Microsoft CEO Satya Nadella. Photo: Microsoft

As was the case with Intel, Microsoft reported earnings Thursday that topped Wall Street expectations even as the PC business remained flat.

The bottom line: Microsoft's strength continues to be its cloud computing area, with its business cloud generating $20 billion in annualized revenue, reaching that milestone ahead of a goal set two years ago.

The software giant reported per-share earnings of 84 cents, ahead of consensus estimates of around 72 cents, while revenue of came in at $24.5 billion, ahead of Zacks consensus projection of $23.5 billion

Here are some other highlights:

  • Microsoft's Office commercial products and cloud services revenue increased 10%, as revenue from its Office 365 service for businesses grew 42%.
  • Sales of Windows for new PCs were up 4%, ahead of the flat PC market.
  • Microsoft saw sales from its Surface PC line up 12 percent, while gaming revenue from its Xbox unit was largely flat.
  • LinkedIn accounted for about $1.1 billion of Microsoft's revenue.

Go deeper

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BP posted a $6.7 billion second-quarter loss and cut its dividend in half Tuesday while unveiling accelerated steps to transition its portfolio toward low-carbon sources.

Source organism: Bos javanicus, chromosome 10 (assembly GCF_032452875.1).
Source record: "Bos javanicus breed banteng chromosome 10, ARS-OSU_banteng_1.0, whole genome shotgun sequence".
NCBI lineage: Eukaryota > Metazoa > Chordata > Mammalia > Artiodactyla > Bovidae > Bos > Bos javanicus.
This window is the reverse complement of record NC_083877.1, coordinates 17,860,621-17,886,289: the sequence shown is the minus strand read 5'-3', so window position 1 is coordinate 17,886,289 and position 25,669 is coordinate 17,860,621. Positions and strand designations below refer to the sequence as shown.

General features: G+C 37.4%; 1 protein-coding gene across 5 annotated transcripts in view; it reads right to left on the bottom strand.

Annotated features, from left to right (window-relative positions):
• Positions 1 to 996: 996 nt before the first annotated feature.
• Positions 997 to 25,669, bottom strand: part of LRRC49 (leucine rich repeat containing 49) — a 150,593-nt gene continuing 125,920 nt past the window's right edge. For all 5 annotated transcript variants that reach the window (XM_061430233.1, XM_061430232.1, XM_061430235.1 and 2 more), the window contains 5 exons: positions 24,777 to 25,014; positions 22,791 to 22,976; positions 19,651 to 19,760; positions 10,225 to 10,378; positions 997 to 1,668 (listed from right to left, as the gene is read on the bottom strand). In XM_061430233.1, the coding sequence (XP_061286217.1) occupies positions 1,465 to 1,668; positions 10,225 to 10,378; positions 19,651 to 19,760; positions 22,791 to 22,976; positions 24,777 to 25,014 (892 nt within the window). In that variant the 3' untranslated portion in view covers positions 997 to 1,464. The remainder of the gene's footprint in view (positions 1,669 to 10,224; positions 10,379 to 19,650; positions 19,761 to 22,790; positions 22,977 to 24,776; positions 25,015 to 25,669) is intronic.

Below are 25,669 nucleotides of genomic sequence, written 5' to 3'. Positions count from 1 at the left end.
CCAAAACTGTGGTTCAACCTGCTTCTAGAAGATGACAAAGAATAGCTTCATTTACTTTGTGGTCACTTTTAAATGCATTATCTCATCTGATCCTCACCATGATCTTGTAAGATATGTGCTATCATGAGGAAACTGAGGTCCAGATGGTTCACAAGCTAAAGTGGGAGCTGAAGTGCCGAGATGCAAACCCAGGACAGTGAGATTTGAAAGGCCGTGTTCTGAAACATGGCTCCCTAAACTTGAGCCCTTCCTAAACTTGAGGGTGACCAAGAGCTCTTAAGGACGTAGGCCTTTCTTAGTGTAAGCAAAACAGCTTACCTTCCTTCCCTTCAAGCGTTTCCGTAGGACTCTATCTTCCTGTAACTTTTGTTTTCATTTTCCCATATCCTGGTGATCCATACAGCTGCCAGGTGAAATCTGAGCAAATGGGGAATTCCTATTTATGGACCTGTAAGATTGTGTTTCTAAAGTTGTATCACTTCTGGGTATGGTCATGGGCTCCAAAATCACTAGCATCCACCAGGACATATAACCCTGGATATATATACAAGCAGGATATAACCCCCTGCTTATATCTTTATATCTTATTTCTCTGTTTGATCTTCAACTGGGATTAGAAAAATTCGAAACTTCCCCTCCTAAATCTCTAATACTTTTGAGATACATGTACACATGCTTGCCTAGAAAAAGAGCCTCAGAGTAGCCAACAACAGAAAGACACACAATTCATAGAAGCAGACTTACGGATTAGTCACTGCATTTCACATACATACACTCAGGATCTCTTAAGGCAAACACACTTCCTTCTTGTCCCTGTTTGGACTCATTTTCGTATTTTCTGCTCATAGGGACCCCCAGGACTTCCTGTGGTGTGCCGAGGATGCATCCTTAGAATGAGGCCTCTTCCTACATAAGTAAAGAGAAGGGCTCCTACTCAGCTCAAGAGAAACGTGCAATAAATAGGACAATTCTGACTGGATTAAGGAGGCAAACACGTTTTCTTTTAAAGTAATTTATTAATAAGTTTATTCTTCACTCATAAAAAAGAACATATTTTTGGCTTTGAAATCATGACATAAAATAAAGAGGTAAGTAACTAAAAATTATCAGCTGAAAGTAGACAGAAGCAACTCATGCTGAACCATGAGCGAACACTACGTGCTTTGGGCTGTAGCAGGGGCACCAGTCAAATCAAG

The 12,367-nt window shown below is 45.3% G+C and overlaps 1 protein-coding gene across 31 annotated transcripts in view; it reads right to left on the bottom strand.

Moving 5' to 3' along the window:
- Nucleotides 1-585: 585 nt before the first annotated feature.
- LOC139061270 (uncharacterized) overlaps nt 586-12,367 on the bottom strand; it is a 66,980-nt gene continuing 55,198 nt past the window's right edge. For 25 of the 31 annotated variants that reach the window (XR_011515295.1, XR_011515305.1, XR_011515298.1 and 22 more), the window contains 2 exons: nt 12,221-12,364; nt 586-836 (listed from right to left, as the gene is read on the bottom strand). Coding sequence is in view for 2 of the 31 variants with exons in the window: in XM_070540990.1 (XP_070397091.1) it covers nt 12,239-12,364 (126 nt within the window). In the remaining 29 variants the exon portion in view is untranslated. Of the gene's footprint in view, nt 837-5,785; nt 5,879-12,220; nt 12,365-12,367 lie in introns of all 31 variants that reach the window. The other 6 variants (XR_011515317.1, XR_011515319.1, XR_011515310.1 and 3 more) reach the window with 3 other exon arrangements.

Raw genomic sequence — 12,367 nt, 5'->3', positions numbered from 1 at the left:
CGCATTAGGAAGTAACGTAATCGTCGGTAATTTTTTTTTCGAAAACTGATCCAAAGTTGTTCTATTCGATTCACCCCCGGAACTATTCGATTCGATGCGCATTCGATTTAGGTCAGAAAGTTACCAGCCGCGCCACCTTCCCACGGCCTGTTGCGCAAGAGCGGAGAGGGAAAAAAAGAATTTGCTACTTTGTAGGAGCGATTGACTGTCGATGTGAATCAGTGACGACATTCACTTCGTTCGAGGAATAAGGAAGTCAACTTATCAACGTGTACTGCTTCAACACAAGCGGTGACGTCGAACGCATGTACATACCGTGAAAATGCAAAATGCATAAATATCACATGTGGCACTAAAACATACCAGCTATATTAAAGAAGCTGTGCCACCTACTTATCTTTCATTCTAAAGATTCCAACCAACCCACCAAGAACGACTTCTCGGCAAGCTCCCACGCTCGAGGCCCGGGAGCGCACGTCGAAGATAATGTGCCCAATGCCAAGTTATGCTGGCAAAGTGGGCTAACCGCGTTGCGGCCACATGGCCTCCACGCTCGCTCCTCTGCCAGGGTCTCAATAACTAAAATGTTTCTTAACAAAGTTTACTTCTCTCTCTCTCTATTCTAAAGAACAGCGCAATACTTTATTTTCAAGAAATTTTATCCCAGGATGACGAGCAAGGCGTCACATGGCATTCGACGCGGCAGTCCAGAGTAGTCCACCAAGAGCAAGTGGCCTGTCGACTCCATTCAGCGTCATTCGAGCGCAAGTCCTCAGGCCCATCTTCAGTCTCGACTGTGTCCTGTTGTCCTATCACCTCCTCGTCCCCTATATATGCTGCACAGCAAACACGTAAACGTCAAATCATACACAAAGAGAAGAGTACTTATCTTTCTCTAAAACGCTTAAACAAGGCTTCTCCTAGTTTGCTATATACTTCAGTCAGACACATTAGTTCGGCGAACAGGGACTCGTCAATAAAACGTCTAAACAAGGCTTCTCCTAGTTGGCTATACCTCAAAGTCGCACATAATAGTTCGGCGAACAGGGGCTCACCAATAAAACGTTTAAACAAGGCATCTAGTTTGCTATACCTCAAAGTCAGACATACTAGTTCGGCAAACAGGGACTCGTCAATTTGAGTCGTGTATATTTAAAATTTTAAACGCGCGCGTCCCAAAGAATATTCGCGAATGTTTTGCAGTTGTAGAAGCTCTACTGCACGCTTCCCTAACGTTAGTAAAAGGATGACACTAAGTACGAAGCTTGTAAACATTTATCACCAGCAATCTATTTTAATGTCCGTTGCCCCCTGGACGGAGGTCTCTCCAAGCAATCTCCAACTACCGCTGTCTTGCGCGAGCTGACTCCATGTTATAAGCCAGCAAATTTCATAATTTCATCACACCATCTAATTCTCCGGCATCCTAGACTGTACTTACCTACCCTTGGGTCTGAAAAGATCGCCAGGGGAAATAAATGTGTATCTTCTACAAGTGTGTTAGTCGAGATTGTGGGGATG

Why it matters: The announcement adds new targets and details to its February vow to become a "net-zero" emissions company by mid-century.

Women-focused non-profit newsrooms surge forward in 2020

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Women are pushing back against the gender imbalance in media by launching their own news nonprofits and focusing on topics many traditional news companies have long ignored.

Why it matters: "The news business is already gendered," says Emily Ramshaw, co-founder and CEO of The 19th*, a new nonprofit, nonpartisan newsroom reporting at the intersection of women, politics and policy.

The U.S. is now playing by China's internet rules

Illustration: Aïda Amer/Axios

President Trump's crackdown on TikTok suggests that the U.S. government is starting to see the internet more like China does — as a network that countries can and should control within their borders.

The big picture: Today's global internet has split into three zones, according to many observers: The EU's privacy-focused network; China's government-dominated network; and the U.S.-led network dominated by a handful of American companies. TikTok's fate suggests China's model has U.S. fans as well.